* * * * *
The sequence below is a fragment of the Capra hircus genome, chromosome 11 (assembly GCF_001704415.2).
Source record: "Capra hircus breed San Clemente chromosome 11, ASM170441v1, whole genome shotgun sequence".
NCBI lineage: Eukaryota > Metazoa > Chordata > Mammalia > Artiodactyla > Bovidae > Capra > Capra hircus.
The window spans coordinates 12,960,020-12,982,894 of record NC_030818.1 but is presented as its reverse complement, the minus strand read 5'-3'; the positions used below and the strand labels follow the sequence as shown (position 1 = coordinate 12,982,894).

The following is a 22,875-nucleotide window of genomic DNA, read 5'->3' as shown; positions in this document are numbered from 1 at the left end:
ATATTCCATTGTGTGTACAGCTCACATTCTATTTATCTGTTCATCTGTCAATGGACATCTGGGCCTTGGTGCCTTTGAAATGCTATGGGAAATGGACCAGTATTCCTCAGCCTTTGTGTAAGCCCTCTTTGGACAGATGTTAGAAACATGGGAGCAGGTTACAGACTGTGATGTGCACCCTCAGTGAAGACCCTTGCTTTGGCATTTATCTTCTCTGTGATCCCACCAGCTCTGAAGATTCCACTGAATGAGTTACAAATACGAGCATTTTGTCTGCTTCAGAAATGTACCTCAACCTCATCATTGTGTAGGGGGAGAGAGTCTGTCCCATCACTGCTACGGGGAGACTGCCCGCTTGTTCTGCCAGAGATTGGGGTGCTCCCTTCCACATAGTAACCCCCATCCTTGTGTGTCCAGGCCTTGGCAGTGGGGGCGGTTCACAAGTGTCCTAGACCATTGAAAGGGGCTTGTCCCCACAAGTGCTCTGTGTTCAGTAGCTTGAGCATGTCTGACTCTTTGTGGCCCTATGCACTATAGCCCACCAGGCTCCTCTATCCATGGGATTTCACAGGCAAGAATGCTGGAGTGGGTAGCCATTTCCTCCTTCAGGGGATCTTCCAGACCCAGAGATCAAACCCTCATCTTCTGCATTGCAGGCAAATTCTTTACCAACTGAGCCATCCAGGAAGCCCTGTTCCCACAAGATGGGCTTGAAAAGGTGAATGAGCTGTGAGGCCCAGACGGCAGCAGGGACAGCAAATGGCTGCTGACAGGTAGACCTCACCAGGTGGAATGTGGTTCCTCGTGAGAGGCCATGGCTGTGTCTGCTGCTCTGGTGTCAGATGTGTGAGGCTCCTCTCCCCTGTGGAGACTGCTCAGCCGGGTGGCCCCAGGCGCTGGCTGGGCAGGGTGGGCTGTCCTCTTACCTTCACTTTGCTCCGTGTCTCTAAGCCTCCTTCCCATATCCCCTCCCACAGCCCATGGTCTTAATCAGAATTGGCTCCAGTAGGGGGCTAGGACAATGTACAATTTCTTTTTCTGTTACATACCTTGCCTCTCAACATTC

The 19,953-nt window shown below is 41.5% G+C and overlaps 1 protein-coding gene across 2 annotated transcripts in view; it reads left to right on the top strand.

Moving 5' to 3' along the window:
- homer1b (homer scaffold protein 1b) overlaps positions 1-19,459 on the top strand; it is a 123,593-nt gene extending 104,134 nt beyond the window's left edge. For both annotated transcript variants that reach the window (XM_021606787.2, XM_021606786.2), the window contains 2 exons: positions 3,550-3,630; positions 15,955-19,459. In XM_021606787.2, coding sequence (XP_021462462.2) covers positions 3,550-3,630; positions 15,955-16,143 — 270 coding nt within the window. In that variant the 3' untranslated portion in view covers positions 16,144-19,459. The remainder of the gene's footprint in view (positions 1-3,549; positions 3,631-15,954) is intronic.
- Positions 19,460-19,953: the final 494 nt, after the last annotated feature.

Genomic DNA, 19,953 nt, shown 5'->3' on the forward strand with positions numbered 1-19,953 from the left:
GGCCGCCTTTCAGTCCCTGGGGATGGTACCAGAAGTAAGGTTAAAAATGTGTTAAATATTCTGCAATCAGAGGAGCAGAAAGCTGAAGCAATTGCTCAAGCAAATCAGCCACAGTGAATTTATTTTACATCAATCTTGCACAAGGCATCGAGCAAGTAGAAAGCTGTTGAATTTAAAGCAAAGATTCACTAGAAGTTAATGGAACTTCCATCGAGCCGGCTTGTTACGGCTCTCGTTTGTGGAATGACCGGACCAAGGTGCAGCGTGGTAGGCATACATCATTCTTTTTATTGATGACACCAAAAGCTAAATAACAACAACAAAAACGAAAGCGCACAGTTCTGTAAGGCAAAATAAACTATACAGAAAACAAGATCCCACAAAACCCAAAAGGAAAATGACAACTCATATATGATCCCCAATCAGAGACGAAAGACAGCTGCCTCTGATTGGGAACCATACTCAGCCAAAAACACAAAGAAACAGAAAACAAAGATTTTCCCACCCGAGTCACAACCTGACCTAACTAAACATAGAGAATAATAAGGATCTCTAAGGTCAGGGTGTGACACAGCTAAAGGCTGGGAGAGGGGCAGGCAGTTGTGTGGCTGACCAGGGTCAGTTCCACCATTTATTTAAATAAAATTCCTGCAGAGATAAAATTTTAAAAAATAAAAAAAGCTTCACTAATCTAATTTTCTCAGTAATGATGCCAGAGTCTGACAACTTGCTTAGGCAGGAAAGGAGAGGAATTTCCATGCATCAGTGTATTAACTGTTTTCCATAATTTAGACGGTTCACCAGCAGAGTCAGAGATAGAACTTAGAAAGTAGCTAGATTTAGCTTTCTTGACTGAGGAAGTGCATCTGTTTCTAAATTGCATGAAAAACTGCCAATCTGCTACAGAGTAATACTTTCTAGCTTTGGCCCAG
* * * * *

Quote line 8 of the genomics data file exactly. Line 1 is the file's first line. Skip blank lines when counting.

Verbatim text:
Moving 5' to 3' along the window: